How I wish I were about to fly to Greece again, to relive once more that special thrill of seeing from the sky the ragged ochre shoreline with its-jewel-like border of turqouise merging into the royal blue of the Aegean…(from the introduction of her Greek cookbook)
In the Vintage Kitchen, we were introduced to Betty through her Greek cookbook simply titled Betty Wason’s Greek Cookbook, a stained and splattered edition worthy of it’s adventurous war correspondent author.
If a cookbook could ever be a travel guide, it would be Betty’s style of approaching food. Not only does she include authentic recipes, but she writes about them with the eye of a curious tourist learning a country in detail. In her Greek Cookbook, published in 1969, in addition to 200 recipes, she also included a state-by-state reference guide on where to buy authentic Greek ingredients in the US, a glossary of Greek terms and special tips and tricks to make sure that the cooking experience remained as easily replicated as possible.
Yesterday, it was Betty’s birthday and today it is International Women’s Day. We couldn’t think of a better post to publish than this one on the forgotten lady of broadcast journalism and now the remembered author of important vintage cookbooks. In celebration, we made her recipe for Spanakopeta from her Greek cookbook. With spinach now coming into season, it is an ideal dish for Spring and a guaranteed crowd pleaser for upcoming holidays like Easter and Mother’s Day. If you have never had Spanakopeta before, it is similar to quiche…. a mixture of cheese and spinach and herbs stuffed between two layers of phyllo dough.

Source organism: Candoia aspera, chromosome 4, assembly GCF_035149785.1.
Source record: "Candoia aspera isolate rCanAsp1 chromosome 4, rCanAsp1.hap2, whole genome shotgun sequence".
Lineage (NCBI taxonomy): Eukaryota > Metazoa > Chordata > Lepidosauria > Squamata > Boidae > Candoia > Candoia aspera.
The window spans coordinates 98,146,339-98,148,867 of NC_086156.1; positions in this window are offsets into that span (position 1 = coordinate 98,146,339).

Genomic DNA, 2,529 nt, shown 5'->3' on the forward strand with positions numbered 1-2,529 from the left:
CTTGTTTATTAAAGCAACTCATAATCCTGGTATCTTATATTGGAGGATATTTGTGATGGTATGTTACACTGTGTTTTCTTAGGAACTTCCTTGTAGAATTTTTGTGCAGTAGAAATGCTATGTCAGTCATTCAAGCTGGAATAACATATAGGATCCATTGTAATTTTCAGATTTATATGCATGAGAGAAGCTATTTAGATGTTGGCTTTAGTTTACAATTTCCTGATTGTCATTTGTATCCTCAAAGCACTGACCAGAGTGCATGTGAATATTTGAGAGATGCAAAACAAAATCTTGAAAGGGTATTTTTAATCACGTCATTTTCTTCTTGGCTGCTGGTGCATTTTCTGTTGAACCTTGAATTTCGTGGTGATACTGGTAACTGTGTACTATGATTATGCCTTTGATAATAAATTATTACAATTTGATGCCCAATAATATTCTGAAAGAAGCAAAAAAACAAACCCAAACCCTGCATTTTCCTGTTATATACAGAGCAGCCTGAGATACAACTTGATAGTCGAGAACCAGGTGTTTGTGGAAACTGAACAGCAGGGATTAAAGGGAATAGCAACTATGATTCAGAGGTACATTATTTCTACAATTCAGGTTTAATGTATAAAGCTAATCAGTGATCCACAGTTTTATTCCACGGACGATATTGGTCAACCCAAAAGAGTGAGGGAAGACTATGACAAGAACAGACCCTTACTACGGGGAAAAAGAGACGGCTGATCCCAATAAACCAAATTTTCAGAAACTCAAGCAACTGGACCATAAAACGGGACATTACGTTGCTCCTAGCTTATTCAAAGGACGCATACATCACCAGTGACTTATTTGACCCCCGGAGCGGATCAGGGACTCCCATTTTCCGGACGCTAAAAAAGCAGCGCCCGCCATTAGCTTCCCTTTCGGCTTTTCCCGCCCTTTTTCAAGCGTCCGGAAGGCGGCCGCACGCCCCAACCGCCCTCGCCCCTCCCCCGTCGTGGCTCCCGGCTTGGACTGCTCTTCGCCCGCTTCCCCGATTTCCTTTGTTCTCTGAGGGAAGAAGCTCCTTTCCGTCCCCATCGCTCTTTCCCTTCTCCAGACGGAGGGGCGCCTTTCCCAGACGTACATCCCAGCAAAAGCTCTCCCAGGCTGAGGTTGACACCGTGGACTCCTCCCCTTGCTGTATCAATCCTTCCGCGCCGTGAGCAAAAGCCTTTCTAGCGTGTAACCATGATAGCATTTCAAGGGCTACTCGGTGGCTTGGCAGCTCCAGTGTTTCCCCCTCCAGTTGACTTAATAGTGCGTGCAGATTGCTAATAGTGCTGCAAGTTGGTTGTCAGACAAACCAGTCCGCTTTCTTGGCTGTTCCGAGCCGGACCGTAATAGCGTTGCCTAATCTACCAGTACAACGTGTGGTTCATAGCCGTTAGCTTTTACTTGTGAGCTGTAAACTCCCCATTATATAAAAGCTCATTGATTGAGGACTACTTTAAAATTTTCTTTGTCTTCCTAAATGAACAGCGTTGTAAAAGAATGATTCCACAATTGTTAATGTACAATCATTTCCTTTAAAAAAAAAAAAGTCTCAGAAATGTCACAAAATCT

It’s light in texture and constitution so it can be enjoyed as a side dish or a small dinner or a brunch accompaniment. Betty suggested that it could be served hot or at room temperature, which makes picnic basketing an option too. It reheats well and can sit in the fridge for a few days without getting soggy so if you are a make-ahead meal planner this recipe will be effortlessly easy and valuable.
Betty Wason’s SPANAKOPETA
12 phyllo pastry sheets
2 pounds fresh or frozen spinach (we used fresh)
1 teaspoon fresh dill, minced and chopped
2 tablespoons fresh parsley, minced
Salt to taste (optional)
1/2 lb. Gruyere-type cheese, feta cheese or dry pot cheese (* see notes)
1/2 cup melted butter or olive oil (we combined 1/4 cup of each)
Preheat the oven to 350 degrees.
If frozen spinach is used, cook as directed on package and drain well. If fresh spinach is used, wash and clean the leaves to remove any traces of dirt and pat dry. Heat a large saucepan over medium-high heat. Do not add any butter, oil or water to the pan. Working in batches, add as many large handfuls of spinach as will fit reasonably in the pan and toss with a wooden spoon until all spinach is wilted (about 2-3 minutes per batch). You may have to do this step in several batches depending on the size of your pan. Spread each cooked batch of spinach out on a cookie sheet to cool.